Dear Inspectors,
Ceiling stains + musty smell = leaky rotting moldy boards. Let's put those together next time, OK?
And this wasn't just a little bit of rotted wood. This was the entire subfloor. That blue-ish looking floor in the above pic is the plywood subfloor...completely rotted thru and covered in mold. The ledge was rotted and the boards leading all the way up to the window were rotted. You could poke your finger thru the wood. Almost all the way to the exterior siding on the house.
This was a serious leak. And we knew it would be very expensive to fix. Thankfully the floor joists weren't ruined. So, we googled and did our best to learn (quickly) how to rebuild the subfloor and window ledge.

We re-insulated the walls...sealed the window really well! And put up new backer board.
I think my man did a pretty darn good job figuring it all out! And saved us a ton of money. He said the original tile was laid straight onto drywall. I guess they didn't have backer board 30 years ago? Hmmmm...
either way, this shower was never really sealed properly and should have been updated years ago.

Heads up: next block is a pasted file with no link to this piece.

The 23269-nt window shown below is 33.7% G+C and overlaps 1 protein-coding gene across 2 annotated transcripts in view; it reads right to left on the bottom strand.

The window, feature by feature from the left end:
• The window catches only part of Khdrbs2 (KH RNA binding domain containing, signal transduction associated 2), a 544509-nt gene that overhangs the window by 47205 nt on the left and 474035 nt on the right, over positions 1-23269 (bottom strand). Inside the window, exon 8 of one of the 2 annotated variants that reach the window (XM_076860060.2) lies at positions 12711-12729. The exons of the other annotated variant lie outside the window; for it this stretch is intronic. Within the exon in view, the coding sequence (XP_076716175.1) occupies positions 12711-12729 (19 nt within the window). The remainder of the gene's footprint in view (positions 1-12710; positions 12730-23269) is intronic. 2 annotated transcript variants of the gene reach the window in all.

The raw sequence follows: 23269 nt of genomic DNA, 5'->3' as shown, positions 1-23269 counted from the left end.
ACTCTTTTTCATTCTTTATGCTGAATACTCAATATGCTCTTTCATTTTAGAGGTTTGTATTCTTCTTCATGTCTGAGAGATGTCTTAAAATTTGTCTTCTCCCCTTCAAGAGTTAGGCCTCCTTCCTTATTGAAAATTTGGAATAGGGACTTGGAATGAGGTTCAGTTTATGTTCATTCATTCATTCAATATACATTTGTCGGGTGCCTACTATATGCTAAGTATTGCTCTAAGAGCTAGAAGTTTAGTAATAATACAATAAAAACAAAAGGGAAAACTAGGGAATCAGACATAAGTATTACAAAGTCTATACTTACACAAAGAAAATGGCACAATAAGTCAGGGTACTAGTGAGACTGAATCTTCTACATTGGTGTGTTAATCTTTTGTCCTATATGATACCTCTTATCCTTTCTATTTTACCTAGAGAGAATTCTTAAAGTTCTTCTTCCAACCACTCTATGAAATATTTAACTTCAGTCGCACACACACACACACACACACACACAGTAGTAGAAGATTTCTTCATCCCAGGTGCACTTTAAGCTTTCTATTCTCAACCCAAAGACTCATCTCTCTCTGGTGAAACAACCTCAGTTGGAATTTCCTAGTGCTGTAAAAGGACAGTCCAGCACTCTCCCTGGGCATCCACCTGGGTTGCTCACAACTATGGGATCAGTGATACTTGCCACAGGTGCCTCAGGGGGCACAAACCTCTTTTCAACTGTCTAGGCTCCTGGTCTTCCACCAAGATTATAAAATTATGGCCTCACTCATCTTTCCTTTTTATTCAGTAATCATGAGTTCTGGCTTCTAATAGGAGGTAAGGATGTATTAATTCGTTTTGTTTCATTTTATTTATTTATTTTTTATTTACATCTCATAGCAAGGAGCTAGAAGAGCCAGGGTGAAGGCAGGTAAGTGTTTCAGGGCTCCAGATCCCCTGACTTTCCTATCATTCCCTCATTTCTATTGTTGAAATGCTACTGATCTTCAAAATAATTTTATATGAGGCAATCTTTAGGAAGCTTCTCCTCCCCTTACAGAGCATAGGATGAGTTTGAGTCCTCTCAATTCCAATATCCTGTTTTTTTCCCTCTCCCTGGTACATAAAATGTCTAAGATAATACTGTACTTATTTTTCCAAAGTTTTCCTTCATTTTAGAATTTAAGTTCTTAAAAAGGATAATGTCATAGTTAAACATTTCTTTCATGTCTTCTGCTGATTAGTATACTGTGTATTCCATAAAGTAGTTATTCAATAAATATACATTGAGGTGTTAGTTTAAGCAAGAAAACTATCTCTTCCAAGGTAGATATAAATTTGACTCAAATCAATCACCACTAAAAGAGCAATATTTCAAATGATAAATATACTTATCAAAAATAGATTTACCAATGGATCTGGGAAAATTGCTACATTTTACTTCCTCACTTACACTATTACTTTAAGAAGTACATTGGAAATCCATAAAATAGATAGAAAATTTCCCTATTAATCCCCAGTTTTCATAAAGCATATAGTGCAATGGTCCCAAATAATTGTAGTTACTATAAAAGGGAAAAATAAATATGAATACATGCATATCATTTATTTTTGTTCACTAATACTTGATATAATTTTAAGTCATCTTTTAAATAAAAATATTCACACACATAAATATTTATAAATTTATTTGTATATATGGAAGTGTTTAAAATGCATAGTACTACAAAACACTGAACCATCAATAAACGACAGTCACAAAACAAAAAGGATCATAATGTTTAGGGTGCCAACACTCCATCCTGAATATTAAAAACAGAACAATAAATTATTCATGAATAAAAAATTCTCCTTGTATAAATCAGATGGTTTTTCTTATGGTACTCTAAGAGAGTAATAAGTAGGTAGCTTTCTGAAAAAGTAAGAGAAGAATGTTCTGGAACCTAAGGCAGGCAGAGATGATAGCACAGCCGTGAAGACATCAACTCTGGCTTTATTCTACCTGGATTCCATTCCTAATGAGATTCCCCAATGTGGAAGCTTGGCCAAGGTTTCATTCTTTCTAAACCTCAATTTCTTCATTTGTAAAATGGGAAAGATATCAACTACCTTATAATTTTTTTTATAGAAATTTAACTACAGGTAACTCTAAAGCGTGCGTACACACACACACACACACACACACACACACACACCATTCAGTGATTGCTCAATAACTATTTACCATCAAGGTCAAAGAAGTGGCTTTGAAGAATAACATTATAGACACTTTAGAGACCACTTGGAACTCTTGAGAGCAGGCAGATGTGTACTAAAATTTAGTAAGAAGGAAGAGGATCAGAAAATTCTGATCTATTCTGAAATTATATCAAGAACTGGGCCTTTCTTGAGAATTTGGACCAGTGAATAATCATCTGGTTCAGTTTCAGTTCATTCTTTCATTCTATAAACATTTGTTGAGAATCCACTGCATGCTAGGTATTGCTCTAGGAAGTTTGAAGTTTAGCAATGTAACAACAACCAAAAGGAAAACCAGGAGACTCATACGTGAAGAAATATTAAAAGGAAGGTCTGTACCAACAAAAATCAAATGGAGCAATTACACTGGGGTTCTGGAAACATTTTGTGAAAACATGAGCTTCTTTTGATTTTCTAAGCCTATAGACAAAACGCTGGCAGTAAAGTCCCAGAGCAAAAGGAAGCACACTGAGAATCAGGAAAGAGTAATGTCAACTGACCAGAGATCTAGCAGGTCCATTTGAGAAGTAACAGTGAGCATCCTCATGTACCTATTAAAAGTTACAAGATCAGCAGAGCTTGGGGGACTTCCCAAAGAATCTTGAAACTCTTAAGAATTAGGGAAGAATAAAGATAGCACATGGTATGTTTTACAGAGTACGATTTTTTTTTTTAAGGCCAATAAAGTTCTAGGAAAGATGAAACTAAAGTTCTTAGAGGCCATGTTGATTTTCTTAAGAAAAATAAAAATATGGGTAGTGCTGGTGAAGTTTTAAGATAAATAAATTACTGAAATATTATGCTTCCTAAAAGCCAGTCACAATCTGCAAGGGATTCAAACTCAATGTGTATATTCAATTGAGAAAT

Now, we've tiled a shower before, but never to this extent (rebuilding walls, ledges, and subfloors). And we've never really had to put up this much backer board. And pretty much everything that could go wrong with this lack of knowledge, did. Or, better said: Everything we could potentially mess up, we did mess up. We didn't get the right thickness of backer board, we didn't buy enough tile (and had to go to several different stores to find more!), we didn't do the tile all at once. We didn't wipe off the grout in time which meant spending, literally, 3 evenings after our day jobs just chiseling away at the grout left on the tiles. THIS because we didn't realize we had picked un-sealed tiles.
Ya know, we just thought they were pretty.
So, naturally, we didn't think we needed to seal them before grouting.
And who knew those little glass tiles with stones added as accents would be so evil? Each of the stones just soaked up the grout. Chisel chisel chisel - there was no getting that off. Just a little note on the back of the tile pkg to seal the stones before grouting would have been so incredibly helpful. Also, cutting those little 1 inch glass tiles in half? OMG. We had to go out and get a tile saw...but those little devils required a separate $40 diamond blade.